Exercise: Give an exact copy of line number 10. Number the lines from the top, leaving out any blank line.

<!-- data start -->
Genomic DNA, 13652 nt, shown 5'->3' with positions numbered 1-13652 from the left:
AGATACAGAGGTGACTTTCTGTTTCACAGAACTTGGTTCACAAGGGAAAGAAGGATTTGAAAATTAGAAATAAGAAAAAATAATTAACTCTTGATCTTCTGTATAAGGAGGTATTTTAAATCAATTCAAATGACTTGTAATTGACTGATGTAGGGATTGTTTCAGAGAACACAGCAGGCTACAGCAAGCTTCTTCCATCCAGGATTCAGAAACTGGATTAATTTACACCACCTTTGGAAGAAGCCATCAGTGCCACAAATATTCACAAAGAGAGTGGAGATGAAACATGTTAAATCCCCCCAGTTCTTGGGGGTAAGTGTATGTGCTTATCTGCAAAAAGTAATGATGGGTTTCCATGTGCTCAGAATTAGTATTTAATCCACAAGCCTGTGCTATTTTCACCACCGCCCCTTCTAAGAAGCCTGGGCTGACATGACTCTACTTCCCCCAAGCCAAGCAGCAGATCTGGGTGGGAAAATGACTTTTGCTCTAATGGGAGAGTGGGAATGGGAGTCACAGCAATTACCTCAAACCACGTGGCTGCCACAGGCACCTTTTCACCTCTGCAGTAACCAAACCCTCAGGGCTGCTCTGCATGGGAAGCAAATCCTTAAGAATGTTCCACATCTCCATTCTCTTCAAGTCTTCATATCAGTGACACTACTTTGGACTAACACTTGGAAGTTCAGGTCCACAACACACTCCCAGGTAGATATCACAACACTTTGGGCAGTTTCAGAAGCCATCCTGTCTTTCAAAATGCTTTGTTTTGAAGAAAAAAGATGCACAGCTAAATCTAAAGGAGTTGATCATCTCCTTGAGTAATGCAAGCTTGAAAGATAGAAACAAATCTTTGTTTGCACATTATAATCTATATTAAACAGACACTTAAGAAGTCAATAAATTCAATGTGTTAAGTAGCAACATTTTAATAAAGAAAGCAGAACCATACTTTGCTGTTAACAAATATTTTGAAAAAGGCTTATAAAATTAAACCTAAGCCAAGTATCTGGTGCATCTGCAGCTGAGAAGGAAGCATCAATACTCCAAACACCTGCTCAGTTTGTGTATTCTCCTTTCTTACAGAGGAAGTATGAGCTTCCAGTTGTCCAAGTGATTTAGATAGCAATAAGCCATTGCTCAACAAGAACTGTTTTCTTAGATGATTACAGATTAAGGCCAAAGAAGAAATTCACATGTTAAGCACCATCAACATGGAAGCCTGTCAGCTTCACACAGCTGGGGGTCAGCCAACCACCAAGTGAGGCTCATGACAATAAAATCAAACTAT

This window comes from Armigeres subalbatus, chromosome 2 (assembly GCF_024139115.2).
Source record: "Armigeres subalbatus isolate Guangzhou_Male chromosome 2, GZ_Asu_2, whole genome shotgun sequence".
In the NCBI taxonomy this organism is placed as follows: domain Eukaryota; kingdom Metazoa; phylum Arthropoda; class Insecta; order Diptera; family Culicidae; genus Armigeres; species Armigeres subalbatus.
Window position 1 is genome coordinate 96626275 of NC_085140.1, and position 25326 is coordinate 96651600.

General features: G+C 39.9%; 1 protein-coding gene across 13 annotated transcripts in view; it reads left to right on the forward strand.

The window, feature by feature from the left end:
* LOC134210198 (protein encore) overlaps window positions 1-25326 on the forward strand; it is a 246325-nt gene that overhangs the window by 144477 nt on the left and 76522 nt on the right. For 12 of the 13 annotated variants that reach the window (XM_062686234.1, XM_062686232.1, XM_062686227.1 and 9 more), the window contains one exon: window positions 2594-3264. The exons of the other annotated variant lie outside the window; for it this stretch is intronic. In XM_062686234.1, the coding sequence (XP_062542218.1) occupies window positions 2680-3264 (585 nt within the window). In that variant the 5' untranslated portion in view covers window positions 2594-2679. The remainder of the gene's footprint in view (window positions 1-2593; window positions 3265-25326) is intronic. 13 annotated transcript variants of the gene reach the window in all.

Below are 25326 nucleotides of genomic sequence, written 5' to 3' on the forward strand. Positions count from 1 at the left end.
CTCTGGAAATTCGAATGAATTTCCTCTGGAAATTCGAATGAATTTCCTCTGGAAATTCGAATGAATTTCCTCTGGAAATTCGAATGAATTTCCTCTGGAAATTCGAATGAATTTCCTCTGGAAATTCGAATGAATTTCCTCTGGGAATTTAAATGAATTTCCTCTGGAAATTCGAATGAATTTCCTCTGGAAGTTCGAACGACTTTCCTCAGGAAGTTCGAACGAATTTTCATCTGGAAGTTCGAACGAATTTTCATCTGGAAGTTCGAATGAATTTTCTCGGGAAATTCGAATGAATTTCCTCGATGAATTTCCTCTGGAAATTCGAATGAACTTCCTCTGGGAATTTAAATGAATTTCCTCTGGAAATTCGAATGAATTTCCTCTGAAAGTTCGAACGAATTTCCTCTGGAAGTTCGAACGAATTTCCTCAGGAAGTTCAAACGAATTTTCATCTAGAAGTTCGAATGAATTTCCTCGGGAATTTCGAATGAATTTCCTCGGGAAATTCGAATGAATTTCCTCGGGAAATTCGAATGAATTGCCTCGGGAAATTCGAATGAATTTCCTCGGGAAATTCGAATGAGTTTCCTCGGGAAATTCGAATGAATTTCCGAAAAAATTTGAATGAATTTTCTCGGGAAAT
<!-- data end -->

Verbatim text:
Below are 25326 nucleotides of genomic sequence, written 5' to 3' on the forward strand. Positions count from 1 at the left end.